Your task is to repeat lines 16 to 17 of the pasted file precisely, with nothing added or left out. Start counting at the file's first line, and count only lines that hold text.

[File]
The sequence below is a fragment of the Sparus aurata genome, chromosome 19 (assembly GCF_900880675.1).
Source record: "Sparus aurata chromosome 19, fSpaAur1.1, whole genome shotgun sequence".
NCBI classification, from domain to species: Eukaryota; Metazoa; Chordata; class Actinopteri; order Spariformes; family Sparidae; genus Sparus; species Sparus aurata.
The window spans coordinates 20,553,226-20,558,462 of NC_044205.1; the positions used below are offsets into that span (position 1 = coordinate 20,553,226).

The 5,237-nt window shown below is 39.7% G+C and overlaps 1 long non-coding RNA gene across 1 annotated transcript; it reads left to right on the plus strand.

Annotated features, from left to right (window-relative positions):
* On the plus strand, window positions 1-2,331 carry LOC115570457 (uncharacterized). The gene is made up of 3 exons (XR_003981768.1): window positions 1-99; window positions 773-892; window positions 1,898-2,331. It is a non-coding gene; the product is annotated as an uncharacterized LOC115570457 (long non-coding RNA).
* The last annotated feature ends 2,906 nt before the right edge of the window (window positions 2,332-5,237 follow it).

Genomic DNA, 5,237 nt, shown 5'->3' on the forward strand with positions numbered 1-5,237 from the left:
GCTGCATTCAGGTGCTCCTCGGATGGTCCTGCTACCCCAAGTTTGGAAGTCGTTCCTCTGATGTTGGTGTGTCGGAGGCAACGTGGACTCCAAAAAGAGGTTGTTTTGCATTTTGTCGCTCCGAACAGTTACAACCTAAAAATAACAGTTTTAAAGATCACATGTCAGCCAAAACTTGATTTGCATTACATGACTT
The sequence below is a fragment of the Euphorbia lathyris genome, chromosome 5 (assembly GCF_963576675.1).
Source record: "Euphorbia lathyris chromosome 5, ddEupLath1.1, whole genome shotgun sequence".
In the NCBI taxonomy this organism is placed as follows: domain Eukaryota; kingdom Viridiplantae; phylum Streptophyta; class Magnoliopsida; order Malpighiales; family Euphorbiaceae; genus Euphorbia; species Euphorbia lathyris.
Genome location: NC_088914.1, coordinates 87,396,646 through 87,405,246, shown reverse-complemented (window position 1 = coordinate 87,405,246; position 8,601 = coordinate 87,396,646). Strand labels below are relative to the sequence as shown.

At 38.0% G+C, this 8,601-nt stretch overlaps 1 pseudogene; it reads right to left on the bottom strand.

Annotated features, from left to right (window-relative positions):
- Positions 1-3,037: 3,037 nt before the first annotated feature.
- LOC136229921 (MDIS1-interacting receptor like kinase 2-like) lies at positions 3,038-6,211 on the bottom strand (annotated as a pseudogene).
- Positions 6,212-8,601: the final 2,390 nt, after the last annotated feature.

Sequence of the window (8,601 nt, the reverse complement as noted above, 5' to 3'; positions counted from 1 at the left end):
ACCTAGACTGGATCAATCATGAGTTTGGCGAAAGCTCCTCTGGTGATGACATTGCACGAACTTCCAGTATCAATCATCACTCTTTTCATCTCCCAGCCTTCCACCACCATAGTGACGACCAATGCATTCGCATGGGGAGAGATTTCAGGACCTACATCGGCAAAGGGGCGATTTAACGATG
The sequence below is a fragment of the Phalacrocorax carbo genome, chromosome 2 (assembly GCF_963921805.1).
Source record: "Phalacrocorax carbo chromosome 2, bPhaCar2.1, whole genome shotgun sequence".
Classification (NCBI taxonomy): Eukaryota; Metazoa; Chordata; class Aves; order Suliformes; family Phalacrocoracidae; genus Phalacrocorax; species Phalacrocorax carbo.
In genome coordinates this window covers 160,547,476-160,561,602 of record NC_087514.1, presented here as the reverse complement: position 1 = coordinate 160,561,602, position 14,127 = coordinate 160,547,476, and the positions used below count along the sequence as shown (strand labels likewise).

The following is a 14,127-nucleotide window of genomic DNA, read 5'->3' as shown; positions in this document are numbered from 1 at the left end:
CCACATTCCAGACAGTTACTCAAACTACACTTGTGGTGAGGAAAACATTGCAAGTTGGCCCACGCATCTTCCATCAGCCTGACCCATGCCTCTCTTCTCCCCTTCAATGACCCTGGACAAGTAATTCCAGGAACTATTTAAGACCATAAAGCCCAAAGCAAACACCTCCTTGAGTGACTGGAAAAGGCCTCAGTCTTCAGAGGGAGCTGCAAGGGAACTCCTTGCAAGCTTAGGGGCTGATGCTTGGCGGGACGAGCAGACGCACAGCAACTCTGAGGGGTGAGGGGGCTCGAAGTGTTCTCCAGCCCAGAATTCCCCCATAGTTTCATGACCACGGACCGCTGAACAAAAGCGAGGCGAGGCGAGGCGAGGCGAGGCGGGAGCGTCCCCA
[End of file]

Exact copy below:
Annotated features, from left to right (window-relative positions):
- Positions 1-3,037: 3,037 nt before the first annotated feature.